So, the chart is comprised of three main sections shown here on the slide. The first section is organizational readiness, and this includes items such as forming a planning team, budgeting, determining your organizational structure and addressing contracts and partnership agreements that are so critical for your success.
Part B here, or section B, is management systems, and this includes planning for implementation of the 12 management systems within the Head Start Management Systems Wheel.
Section C is program operations and services, which includes eligibility, recruitment, selection, enrollment, and attendance, often known and referred to as ERSEA, each of the comprehensive service areas, as well as the services to enroll pregnant women.
There are 23 sections, actually, within the Organizational Readiness Chart, and each section has activities for planning teams to review and assess their program's current activities. An overall rating for each section based on the continuum scale can then be decided, and strengths and opportunities for growth, available resources, and action steps can be identified. The chart can also be shared with others to promote planning efforts, such as some of your key stakeholders, your T/TA providers and of course your regional office staff.
There are also a couple of bonus features I want to quickly mention here. Since this is a fillable PDF, the chart allows you to type directly into the resource to note your strengths and opportunities for growth, any available resources you might have, and action steps. Also, you can mark the overall rating for each checklist item with a single mouse click, which can then automatically transfer onto the summary of ratings and the sample planning sheet at the end, and we'll take a look at those in just a minute, and we'll have Randi, in just a minute, give us an example of all of this. Users may also want to download and save the Planning Guide and the Organizational Readiness Chart to their own computers so they can access their notes.
So, as I mentioned, the summary of ratings here, which I just mentioned, allows you to see all of your overall ratings for each section in one place. Planning teams can use this page as a reference when planning next steps. This is on Page 44 of your guide and can also be shared, again, as I said, key stakeholders and TA providers and regional office staff.
In the chat box, I'd like you to identify who you might think would be a good idea to share your completed summary of ratings with to support your planning. Randi just typed it in there now, so we'll wait just a minute and see what you come up with. So, who would you like to share your summary of ratings with, or who might be some of your key partners, including of course the Office of Head Start? Any thoughts coming in there? People are typing. I can tell. Oh, we'll give that just a second here.
Early Head Start directors and ERSEA coordinators, policy council and board. Those are great ones. Policy council, of course, and your board need to know the big picture of what you're doing, and they're responsible for making so many of those decisions and supporting the decisions management is making.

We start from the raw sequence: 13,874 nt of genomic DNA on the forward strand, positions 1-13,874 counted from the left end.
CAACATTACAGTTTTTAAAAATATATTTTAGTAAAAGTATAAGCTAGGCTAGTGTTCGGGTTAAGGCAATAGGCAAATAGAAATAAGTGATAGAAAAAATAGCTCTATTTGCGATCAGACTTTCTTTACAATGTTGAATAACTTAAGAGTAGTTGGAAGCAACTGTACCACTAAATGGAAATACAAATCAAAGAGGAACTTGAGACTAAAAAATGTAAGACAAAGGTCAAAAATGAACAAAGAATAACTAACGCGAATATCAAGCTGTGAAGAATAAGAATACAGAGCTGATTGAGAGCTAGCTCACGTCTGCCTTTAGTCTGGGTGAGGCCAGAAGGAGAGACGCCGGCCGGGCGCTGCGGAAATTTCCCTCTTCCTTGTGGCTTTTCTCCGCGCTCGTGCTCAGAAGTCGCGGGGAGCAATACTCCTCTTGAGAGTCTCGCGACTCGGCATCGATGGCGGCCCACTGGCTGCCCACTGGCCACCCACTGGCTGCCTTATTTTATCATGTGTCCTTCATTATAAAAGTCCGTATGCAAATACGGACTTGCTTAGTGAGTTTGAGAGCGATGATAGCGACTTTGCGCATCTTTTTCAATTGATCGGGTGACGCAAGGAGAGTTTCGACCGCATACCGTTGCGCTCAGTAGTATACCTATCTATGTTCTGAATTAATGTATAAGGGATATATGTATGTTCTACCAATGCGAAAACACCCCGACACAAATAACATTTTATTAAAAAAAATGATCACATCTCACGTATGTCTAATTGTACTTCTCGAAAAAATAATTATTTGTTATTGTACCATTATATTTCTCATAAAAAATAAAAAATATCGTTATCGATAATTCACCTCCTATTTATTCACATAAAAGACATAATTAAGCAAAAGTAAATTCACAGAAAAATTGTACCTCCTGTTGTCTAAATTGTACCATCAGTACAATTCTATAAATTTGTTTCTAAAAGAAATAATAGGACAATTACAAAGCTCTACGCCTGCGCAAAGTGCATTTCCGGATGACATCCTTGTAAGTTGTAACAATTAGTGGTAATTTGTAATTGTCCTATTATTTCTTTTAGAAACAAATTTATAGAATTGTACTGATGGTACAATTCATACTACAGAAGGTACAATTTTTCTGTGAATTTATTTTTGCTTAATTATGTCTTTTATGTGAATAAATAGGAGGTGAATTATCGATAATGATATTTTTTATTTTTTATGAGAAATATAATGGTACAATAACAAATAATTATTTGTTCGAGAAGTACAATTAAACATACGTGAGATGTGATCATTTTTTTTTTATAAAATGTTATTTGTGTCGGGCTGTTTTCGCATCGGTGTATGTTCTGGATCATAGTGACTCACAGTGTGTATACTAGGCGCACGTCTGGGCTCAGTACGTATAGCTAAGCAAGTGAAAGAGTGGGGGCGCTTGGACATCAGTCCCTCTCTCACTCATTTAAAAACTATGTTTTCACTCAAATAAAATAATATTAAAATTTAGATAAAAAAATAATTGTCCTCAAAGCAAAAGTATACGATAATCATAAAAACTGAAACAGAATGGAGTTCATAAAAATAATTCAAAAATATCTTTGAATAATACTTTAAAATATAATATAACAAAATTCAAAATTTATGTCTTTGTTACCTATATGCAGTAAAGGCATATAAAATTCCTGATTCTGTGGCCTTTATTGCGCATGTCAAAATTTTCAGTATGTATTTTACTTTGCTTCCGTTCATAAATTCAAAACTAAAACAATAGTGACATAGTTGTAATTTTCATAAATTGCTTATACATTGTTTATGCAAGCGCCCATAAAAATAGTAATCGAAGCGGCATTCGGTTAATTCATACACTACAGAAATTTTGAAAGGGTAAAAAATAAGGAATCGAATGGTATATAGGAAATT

We've got directors, policy council, governing body, any grant opportunity. That's always good. Your policy council, community stakeholders. Thank you to all those that are responding there. I just want to also ... Oh, we got coordinators, directors, policy council, funders. Yes. Those are definite coordinating partners.
So here, also, we have a sample planning sheet within this resource. This has been provided on Page 45. So, this is just one method that can be used to plan using the information that you've gathered from the Organizational Readiness Chart. Programs, of course, are free to use any planning form that allows them to identify strengths and planning steps and resources. And finally, the Head Start Program Performance Standards and resources that are included, just like in the Planning Guide, there are additional sidebar boxes, Randi mentioned some of those, that contain information specific to Early Head Start-Child Care Partnerships. These are in green.
And you'll also see some boxes that provide additional information specific to that section which would be in pink. And the many people who have worked on updating this document have identified and provided many of the related standards, regulations, and resources for each of these sections, which you'll find here in blue. However, always know that there may be additional standards and regulations that impact your particular program, and if you have any questions related to those standards and regulations, please reach out to your federal regional office, Office of Child Care, Office of Head Start — either one.
So, I'm going to push this back to Randi, and she's going to take us through this chart. Randi?
Randi: Alright. Thank you, Janet, for providing all of that great information. And alright, everybody. So, I'm actually going to share my screen and walk you through some of these great things, and I see it may be related to some of the questions that I've seen also. So, let's see here. Alright. So, here we go. Alright. So, right now, you should be seeing the ECLKC home page. Alright.